President Shimon Peres said in response to the deadly attack in Bulgaria that Israel will "locate and act against terror all over the world," as the wounded and dead arrived in Israel.
Two planes carrying Israelis wounded from Wednesday evening's attack were landed in Israel at approximately 3:30 local time on Thursday. After landing, passengers were sent to hospitals near the airport or near their homes. A third plane has brought home the 70 Israelis who escaped injury in the attack.
Brig.-Gen. Itzik Kreis, head of the Israeli Defense Force Medical Corps, said that the wounded returning to Israel were "less seriously hurt than we expected."
Two of those wounded in the attack remained in hospitals in Sofia, Bulgaria — with one in the hospital's intensive care unit.
Kreis said that victims "got very good medical care in Bulgaria." He said that injuries suffered in the bus bombing were similar to injuries caused by bus bombings in Israel.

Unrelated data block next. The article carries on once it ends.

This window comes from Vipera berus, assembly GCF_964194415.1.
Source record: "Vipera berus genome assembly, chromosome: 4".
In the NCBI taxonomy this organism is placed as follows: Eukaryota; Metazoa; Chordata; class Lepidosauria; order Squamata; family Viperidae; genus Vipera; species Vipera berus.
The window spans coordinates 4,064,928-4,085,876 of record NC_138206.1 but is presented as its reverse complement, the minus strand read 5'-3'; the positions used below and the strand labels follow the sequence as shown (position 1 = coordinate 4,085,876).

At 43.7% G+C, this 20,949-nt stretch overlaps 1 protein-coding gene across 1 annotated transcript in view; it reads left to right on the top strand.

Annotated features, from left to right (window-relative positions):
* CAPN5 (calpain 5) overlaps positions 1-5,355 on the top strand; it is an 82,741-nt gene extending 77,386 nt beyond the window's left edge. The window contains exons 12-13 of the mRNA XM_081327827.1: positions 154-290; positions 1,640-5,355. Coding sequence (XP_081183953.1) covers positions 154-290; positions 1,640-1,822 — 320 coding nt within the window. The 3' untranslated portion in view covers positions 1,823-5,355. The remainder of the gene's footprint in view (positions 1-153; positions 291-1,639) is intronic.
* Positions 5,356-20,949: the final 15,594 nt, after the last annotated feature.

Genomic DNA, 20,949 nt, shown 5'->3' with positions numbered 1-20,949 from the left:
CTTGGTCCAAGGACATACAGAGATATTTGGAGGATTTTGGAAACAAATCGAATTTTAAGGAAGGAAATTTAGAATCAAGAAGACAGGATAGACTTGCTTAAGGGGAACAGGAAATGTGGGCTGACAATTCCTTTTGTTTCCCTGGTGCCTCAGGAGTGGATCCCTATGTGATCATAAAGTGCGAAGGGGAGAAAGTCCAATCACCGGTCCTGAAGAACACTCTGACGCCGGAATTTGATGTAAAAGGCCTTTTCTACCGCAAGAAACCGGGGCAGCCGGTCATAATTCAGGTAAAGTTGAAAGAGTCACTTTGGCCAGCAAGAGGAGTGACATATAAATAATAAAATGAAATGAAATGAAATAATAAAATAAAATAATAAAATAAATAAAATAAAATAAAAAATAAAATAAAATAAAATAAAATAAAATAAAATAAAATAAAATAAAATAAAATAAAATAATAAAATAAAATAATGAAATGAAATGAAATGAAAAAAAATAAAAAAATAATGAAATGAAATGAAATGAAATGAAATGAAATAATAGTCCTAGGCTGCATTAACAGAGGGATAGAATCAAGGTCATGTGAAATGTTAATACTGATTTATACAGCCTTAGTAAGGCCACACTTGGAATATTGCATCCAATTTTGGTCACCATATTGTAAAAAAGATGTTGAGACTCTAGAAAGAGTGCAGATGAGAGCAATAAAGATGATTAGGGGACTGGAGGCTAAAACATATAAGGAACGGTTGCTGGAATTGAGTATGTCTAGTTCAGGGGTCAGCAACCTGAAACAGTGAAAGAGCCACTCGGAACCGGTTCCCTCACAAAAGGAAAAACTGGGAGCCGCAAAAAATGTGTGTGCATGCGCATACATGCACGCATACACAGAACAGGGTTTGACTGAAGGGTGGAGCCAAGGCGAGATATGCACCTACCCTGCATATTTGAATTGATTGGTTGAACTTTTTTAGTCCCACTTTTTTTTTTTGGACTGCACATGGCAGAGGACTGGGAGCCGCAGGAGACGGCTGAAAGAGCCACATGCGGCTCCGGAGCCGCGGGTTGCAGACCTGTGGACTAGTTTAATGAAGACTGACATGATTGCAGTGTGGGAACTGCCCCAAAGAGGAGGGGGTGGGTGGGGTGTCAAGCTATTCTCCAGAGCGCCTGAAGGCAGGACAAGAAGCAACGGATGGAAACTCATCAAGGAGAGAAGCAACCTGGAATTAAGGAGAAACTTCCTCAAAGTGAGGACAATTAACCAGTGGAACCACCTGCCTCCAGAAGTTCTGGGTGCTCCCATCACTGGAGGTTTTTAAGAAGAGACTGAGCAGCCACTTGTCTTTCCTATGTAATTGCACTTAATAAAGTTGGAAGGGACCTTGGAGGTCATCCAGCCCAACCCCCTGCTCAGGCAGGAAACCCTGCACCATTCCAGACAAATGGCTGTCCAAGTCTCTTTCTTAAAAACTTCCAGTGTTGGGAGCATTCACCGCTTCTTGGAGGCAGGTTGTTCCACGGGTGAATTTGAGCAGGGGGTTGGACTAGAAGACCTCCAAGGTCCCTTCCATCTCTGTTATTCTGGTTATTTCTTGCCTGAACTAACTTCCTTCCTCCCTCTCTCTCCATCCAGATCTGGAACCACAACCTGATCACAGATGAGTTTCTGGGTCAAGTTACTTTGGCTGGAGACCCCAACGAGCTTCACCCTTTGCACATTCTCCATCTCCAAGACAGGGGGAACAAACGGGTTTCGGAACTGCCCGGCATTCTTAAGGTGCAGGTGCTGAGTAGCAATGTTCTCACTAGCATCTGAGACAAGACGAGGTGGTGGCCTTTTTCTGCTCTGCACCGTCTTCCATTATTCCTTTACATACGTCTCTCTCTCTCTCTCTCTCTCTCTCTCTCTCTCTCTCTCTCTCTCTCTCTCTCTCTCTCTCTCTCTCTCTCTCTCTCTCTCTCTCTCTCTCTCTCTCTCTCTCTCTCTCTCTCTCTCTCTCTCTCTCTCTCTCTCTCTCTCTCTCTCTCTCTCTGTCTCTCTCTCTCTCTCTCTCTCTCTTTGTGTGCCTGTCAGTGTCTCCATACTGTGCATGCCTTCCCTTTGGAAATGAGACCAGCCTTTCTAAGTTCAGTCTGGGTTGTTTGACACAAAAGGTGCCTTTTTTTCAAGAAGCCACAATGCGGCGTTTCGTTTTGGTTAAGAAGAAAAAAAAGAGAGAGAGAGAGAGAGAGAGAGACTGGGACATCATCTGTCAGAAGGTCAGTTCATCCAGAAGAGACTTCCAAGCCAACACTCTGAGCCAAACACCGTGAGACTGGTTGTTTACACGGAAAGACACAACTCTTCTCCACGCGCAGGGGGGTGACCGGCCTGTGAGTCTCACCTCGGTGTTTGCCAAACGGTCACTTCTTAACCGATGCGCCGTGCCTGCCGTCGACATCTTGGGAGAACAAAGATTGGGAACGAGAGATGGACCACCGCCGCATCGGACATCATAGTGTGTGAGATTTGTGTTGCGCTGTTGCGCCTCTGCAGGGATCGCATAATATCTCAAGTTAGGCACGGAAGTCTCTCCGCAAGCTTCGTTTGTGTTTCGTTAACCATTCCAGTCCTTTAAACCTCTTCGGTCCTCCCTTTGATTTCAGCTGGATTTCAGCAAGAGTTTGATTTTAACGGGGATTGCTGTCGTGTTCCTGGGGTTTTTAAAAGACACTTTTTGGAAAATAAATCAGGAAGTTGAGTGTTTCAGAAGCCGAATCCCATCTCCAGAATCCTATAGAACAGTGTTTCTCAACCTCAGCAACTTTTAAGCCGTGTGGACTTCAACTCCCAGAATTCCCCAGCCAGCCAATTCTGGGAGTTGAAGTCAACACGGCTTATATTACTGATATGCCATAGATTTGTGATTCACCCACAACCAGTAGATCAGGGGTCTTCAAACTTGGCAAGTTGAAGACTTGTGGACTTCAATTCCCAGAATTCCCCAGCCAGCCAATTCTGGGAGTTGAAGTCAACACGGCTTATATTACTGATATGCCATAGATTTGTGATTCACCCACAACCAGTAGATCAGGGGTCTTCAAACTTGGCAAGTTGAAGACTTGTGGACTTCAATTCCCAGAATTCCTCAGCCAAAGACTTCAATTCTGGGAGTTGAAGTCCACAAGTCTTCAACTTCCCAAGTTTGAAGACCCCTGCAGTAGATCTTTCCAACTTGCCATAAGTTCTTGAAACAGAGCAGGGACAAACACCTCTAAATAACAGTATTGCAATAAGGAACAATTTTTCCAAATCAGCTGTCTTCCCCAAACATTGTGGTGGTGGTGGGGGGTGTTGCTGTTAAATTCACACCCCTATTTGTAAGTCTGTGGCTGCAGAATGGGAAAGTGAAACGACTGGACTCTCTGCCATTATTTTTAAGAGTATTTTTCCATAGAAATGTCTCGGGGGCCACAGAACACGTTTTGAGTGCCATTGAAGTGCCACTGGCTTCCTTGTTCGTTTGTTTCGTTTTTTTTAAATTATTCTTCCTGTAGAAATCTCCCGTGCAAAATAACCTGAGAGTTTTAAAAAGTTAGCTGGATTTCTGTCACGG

"This was a bloody attack against civilians going on vacation. Many of them lost their lives, others were wounded for no reason, for no purpose. They were attacked for the simple and unacceptable reason that they were Jewish or Israeli," Peres said.
"We will not forget, we will not ignore and we will not give up. Israel will locate and act against terror all over the world. We have the capabilities for it and are committed to act. We have the ability to silence and incapacitate the terror organizations. Anywhere in the world where it is possible we shall build friendship and anywhere in the world where it is necessary we will chase murderous terrorists. We will uproot terror both near and far."
Israel's Foreign Ministry said Thursday morning that of the seven dead, five were Israelis, one was the bus driver and one the suicide bomber.
The dead have not yet been positively identified, according to reports.
Meanwhile, Bulgaria's Interior Ministry released video footage of the man identified as the suicide bomber.
The bomber was dressed like a tourist and carried a fake Michigan driver's license, Novinite.com reported. He reportedly had hung out near the buses slated to take the Israeli tourists to their hotel for more than an hour.
Interior Minister Tsvetan Tsvetanov reiterated on Thursday that Bulgarian officials had received no warning of an imminent attack on Israeli or Jewish targets.